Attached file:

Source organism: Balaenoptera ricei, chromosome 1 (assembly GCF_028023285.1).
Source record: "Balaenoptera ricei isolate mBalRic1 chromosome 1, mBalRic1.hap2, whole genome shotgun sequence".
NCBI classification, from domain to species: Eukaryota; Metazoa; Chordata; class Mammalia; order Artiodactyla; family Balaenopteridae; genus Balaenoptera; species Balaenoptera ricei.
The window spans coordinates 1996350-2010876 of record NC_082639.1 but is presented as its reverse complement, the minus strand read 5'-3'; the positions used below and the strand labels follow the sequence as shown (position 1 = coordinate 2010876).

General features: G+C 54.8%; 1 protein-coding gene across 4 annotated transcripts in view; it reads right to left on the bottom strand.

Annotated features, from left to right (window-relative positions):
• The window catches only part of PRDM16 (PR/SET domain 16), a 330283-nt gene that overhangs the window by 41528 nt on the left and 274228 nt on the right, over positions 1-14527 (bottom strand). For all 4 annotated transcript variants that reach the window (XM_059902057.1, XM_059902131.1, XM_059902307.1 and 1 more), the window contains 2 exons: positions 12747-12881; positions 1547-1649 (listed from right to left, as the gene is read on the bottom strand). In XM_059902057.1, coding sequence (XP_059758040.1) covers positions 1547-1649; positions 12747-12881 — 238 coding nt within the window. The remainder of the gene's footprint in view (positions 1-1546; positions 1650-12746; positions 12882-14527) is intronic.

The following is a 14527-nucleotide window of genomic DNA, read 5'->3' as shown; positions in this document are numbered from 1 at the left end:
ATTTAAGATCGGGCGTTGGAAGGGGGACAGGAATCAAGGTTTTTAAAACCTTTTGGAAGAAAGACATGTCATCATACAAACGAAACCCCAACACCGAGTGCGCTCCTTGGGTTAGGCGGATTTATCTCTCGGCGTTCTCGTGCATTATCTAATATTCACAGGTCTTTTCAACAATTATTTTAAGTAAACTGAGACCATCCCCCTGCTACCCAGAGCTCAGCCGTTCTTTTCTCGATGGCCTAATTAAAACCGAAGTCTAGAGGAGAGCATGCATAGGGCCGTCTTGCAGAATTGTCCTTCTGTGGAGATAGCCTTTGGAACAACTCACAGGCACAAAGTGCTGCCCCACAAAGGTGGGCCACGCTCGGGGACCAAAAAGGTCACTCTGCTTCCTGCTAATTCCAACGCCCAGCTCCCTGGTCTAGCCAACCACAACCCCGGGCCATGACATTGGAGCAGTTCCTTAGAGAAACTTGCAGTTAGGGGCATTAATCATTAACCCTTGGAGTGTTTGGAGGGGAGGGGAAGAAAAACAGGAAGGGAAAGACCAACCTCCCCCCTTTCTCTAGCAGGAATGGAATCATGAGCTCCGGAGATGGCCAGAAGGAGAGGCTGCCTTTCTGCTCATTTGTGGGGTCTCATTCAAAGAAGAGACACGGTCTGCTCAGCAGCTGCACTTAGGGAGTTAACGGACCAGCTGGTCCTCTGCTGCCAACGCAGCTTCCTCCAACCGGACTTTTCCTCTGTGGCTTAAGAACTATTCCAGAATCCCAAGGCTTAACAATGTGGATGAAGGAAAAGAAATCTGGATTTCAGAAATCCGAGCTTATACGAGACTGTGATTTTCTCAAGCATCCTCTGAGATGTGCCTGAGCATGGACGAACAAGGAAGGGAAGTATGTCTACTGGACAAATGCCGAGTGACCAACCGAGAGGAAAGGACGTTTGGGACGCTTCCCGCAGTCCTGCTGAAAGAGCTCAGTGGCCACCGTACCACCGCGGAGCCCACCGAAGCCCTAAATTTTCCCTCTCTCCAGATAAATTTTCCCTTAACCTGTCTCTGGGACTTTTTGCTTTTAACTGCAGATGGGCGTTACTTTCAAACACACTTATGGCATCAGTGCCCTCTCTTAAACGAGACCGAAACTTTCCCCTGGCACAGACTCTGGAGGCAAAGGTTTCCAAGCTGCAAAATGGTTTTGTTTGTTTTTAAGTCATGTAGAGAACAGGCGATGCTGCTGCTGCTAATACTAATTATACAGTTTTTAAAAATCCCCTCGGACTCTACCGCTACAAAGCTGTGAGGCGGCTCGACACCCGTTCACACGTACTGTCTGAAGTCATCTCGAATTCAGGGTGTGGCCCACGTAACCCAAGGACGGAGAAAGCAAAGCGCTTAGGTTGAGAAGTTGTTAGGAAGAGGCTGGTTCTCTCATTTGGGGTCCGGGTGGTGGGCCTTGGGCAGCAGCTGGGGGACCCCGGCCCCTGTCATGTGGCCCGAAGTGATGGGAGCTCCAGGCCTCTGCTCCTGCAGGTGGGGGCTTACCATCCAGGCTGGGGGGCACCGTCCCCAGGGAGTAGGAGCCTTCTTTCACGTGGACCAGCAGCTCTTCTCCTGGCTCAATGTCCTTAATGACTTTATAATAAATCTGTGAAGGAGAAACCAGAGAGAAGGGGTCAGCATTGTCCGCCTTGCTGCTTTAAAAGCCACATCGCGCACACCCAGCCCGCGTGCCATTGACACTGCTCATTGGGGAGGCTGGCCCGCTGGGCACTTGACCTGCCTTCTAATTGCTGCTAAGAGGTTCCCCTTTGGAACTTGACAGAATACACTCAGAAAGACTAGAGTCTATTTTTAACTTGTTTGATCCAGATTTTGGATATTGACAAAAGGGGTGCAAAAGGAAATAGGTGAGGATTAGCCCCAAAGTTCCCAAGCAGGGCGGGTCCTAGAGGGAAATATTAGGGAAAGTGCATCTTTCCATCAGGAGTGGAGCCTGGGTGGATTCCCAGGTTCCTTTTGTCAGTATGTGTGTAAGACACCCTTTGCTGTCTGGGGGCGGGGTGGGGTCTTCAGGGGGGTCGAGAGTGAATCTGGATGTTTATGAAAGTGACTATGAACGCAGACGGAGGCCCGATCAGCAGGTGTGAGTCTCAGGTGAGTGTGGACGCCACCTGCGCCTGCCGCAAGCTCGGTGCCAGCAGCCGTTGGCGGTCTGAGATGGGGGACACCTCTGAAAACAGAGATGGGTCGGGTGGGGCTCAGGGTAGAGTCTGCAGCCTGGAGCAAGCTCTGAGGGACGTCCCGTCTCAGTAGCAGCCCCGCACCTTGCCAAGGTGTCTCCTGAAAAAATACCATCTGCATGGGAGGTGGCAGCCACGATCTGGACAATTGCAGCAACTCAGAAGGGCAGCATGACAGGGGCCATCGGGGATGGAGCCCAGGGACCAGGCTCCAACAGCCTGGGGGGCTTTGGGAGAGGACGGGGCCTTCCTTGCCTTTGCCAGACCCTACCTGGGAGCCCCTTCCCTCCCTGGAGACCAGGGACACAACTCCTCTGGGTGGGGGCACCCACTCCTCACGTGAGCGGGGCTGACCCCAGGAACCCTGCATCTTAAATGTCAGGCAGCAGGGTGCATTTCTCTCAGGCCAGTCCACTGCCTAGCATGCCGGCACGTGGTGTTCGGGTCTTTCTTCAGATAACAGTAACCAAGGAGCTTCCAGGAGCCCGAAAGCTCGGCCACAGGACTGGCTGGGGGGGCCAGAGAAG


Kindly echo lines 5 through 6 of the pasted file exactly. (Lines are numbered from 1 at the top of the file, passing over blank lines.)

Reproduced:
General features: G+C 54.8%; 1 protein-coding gene across 4 annotated transcripts in view; it reads right to left on the bottom strand.

Annotated features, from left to right (window-relative positions):